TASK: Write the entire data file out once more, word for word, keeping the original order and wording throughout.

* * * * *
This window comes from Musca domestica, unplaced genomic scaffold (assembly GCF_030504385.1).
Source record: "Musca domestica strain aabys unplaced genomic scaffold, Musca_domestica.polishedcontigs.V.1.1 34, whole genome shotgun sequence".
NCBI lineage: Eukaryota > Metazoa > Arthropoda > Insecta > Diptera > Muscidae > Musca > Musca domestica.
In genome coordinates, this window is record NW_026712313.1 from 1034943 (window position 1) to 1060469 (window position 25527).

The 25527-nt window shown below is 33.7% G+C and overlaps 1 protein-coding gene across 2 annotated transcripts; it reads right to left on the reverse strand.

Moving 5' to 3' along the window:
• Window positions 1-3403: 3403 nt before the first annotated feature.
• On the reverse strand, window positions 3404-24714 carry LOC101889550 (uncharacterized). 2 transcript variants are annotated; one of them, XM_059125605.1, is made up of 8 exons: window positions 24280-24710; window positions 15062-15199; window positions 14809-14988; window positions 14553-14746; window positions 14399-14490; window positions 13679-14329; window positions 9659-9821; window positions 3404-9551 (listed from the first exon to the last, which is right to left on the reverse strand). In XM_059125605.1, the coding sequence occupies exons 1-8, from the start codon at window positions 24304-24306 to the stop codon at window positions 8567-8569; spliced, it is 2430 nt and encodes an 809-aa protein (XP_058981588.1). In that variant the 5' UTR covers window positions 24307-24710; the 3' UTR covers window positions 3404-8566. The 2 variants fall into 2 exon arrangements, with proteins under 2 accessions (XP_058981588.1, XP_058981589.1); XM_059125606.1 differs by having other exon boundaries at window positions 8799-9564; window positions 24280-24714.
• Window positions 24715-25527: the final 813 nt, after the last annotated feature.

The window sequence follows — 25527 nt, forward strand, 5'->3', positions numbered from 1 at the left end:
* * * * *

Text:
This window comes from Musca domestica, unplaced genomic scaffold (assembly GCF_030504385.1).
Source record: "Musca domestica strain aabys unplaced genomic scaffold, Musca_domestica.polishedcontigs.V.1.1 34, whole genome shotgun sequence".
NCBI lineage: Eukaryota > Metazoa > Arthropoda > Insecta > Diptera > Muscidae > Musca > Musca domestica.
In genome coordinates, this window is record NW_026712313.1 from 1034943 (window position 1) to 1060469 (window position 25527).

The 25527-nt window shown below is 33.7% G+C and overlaps 1 protein-coding gene across 2 annotated transcripts; it reads right to left on the reverse strand.

Moving 5' to 3' along the window:
• Window positions 1-3403: 3403 nt before the first annotated feature.
• On the reverse strand, window positions 3404-24714 carry LOC101889550 (uncharacterized). 2 transcript variants are annotated; one of them, XM_059125605.1, is made up of 8 exons: window positions 24280-24710; window positions 15062-15199; window positions 14809-14988; window positions 14553-14746; window positions 14399-14490; window positions 13679-14329; window positions 9659-9821; window positions 3404-9551 (listed from the first exon to the last, which is right to left on the reverse strand). In XM_059125605.1, the coding sequence occupies exons 1-8, from the start codon at window positions 24304-24306 to the stop codon at window positions 8567-8569; spliced, it is 2430 nt and encodes an 809-aa protein (XP_058981588.1). In that variant the 5' UTR covers window positions 24307-24710; the 3' UTR covers window positions 3404-8566. The 2 variants fall into 2 exon arrangements, with proteins under 2 accessions (XP_058981588.1, XP_058981589.1); XM_059125606.1 differs by having other exon boundaries at window positions 8799-9564; window positions 24280-24714.
• Window positions 24715-25527: the final 813 nt, after the last annotated feature.

The window sequence follows — 25527 nt, forward strand, 5'->3', positions numbered from 1 at the left end: